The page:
Renee Montgomery: [buzz] That’s wrong the lie is Thor: The Dark World.

 

Renee Montgomery: [yells]

 

Jason Conception: Widely held by many to be the worst of the MCU movie. It’s, its bottom, it’s bottom three for sure. Lord of the Rings, Two Towers, uh—

 

Renee Montgomery: Do you like hat movie though? It’s just not your favorite?

 

Jason Conception: It’s not my favorite for sure of all of these three movies. I don’t like it. Yeah, like it’s not, if I was going to re-watch an MCU movie today, it would probably be, it would not at all be that. It would be Infinity War: End game, Captain America, Winter Soldier or something like that.

 

Renee Montgomery: Something like that. OK, what’s next?

 

Jason Conception: Guilty pleasures. Guilty pleasures. I’ll go first.

 

Renee Montgomery: OK. Start us off.

 

Jason Conception: Guilty pleasures. This I take this to mean something that I enjoy but that is like not like really, it doesn’t make me smarter. It’s not particularly tasteful. It’s not a thing that really people like would brag about. First, I’m going to go Vanderpump Rules, the famous, the famous reality show from the Bravo Network that’s following a collection of of problematic waiters and bartenders in West Hollywood. Next, I will say Below Deck, both med and regular.

 

Renee Montgomery: Wow.

 

Jason Conception: Just say the Below Deck series, which is, it follows the lives of a crew of a yacht as they entertain numerous guests and their interpersonal dramas. And the next, I will say is I’m going to go with The Challenge. MTV’s The Challenge.

 

Renee Montgomery: Oh, good choices, this is tough.

 

Jason Conception: Reality show, that is, the show is long-running, it is often problematic and I honestly think that the show is trying to kill its contestants. Those are my, those are my three. One of those is a lie.

 

Renee Montgomery: OK, so I’ve heard you talk about Below Deck, I believe. I’m pretty sure. Or was that Caroline? Somebody was talking about that when we picked what’s the best or worse. And Jason doesn’t play the game, so it couldn’t have been him. But we picked what’s the best show on E? It was, somebody picked Below Deck and I had never seen that. So it couldn’t have been Jason, actually, because he’s the host. So maybe not for that.

 

Jason Conception: Below Deck available to stream for anyone who subscribes to Peacock. Peacock, the app, the network, the streaming platform.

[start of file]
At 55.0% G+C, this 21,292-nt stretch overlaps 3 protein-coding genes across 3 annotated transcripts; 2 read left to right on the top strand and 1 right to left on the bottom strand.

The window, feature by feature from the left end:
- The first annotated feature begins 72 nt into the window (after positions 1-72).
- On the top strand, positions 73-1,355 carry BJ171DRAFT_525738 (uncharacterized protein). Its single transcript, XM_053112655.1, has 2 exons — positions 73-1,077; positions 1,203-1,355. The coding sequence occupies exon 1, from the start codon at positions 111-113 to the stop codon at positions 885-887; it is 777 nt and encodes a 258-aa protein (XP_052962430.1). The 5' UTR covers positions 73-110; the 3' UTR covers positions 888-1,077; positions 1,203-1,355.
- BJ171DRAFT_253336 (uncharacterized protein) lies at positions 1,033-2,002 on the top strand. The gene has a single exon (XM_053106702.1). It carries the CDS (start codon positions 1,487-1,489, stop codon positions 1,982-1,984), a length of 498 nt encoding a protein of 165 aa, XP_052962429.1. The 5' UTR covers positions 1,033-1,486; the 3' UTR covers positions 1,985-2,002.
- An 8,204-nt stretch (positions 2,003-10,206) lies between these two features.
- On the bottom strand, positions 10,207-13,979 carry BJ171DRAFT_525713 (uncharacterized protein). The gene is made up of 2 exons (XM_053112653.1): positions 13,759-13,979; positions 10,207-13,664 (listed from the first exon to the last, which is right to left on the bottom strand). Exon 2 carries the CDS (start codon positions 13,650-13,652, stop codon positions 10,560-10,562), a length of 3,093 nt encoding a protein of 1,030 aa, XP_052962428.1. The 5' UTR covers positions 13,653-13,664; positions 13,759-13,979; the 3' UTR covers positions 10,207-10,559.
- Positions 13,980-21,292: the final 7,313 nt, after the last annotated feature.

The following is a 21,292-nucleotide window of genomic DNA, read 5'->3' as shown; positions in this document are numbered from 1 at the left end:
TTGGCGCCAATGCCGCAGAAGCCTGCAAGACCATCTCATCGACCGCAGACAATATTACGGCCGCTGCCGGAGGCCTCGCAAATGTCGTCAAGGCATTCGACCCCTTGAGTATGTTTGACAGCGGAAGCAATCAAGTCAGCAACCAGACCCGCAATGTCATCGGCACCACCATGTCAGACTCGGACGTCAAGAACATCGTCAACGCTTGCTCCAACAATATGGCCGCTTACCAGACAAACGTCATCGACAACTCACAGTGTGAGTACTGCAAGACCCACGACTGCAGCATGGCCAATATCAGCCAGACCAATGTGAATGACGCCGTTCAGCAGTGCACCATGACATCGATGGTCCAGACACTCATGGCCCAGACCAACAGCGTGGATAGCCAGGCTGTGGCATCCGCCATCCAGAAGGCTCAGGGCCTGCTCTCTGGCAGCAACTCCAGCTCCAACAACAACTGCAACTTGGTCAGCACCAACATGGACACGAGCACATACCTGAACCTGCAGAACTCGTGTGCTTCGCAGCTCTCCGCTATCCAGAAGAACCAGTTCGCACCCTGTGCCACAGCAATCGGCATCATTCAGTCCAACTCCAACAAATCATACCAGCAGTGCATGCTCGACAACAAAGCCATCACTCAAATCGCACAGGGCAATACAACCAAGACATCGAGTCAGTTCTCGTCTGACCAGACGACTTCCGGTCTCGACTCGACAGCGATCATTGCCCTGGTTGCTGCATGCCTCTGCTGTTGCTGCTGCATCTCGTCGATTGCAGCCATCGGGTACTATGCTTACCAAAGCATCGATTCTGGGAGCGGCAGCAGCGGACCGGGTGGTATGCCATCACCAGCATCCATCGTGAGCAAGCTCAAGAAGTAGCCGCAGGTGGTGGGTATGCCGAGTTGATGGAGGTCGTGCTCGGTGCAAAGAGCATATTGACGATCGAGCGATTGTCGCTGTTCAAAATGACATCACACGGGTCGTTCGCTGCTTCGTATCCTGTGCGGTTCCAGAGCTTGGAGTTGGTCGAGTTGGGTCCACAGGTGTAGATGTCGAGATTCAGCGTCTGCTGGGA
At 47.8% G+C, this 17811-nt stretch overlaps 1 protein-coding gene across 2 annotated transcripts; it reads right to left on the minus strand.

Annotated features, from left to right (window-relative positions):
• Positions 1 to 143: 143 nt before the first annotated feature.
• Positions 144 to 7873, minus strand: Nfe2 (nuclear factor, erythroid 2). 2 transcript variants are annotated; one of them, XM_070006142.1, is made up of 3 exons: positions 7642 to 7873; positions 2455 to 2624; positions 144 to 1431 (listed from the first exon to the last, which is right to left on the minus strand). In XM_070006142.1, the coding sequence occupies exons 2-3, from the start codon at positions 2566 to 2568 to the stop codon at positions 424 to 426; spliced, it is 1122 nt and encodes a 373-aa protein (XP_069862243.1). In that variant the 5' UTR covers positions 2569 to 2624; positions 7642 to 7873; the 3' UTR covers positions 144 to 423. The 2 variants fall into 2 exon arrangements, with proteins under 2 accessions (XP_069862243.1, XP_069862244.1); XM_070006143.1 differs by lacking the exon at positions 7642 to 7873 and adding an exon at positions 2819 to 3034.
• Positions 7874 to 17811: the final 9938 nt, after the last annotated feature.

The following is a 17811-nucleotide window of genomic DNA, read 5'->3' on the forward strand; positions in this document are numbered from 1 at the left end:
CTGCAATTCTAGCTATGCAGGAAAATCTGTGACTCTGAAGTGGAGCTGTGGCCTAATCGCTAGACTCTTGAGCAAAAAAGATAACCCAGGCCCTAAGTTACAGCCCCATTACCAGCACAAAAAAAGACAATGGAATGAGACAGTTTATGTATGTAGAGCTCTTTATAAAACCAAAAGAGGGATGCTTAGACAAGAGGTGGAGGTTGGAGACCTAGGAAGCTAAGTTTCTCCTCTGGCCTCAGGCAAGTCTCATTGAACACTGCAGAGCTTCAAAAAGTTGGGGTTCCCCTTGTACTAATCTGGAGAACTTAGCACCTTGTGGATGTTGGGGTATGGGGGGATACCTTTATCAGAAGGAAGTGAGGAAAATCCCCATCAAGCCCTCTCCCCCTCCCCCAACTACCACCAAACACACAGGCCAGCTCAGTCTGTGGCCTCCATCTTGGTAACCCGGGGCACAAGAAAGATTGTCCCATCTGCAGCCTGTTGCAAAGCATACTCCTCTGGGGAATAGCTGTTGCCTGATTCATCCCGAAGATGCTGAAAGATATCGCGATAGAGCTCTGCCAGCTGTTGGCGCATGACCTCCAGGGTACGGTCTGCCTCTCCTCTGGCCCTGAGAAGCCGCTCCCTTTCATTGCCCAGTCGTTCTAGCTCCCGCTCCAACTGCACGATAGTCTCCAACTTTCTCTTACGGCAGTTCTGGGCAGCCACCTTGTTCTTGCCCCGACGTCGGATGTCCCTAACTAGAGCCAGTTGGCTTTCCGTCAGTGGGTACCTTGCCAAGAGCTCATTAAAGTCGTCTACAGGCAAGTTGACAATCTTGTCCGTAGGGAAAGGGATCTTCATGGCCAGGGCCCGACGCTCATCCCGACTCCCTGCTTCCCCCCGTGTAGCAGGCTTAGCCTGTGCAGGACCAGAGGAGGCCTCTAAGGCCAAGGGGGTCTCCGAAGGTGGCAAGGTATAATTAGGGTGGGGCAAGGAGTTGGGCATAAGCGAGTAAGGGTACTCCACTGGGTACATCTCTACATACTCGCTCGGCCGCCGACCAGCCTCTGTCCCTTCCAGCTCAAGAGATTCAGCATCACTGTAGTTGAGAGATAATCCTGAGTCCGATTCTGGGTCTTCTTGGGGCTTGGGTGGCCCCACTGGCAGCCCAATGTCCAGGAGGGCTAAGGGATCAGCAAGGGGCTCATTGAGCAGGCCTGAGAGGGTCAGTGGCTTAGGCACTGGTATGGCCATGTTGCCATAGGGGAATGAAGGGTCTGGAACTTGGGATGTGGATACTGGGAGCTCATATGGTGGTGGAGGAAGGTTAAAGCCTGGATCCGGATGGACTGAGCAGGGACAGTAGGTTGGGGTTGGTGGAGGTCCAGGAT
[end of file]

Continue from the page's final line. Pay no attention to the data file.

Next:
Renee Montgomery: OK, so I’m going to just Below Deck. I’m going to shelf that. And then Vanderpump Rules, that’s got to be in because that’s everyone’s guilty pleasure. Jax got married. Who would have thunk it? Who would have thunk that Jax would get married? OK.

 

Jason Conception: I mean, that’s, that’s a, that’s a colossal mistake.

 

Renee Montgomery: Jax and Brittney are having a baby.

 

Jason Conception: Colossal mistake on the part of Britney. Girl, run, don’t walk. I mean, it’s too late now. You guys are married and have a kid. But still . . .

 

Renee Montgomery: Listen, Lisa, Lisa Vanderpump? I mean, that’s in like I just if that’s not a part of the top one. Shame. Shame, Jason. And then the last one was The Challenge. Now I grew up on that. I think we’re closer to the same age. I remember when it started to develop and it was like Real World Road Rules Challenge. And then they just took those things away and it just became The Challenge. And so I remember like those things. And for those reasons, you didn’t play that game. I’m going to go with Below Deck, med and whatever else you said, is not your favorite.

 

Jason Conception: [ding ding] Correct.

 

Renee Montgomery: Yes!

 

Jason Conception: That is right. That is correct. Renee, your turn.

 

Renee Montgomery: OK, so my guilty pleasures are, first things staying in the house. I like being secluded at home. The second guilty pleasure would have to be Shark Tank. My third guilty pleasure beyond a shadow of a doubt is that sickening feeling you feel after you had a hard workout?

 

Jason Conception: Interesting. I think she doth protest too much. My answer out of the gate, even though I’m going to deliberate now, is the post-workout feeling. You put a little bit extra on it with the beyond a shadow of a doubt, which leads me to believe that you want me to think that the staying home I forget, I feel like you have mentioned that, that you don’t go out much, you don’t do anything, don’t drink, just like to stay home. So I feel like that’s it. I know that about you. Shark Tank. Listen, you’re an entrepreneurial person. I feel like Shark Tank. I may choose Mark Cuban. Shark Tank is a, is a fantastically addicting show where you actually do kind of learn a lot about business.

 

Renee Montgomery: True. Yeah, definitely.

 

Jason Conception: Like or at least that like the basic fundamentals about investing and about—

 

Renee Montgomery: Knowing your books!

 

Jason Conception: Knowing your books and about what it means to pitch something. Like I think that’s more important than anything as you learn in the pitching process. So I’m going to go again. I’m going to go the lie is the post-workout feeling correct?

 

Renee Montgomery: [ding ding] Yes. I like to be so in shape that after my workouts, I’m like: yo I killed it. So I usually was in the business of never getting out of shape right now. I would probably feel that feeling and I would not like it.

 

Jason Conception: It’s tough for everybody. Listen, post, post-pandemic, I think, you know, a lot of people were sitting around the house. It’s you can work out as much as you want in your home, it’s not the same.

 

Renee Montgomery: Not, not at all.

 

Jason Conception: It’s not the same as go to a place with equipment. And I don’t even care how much equipment you have. And it really is just not the same.

 

Renee Montgomery: Not at all.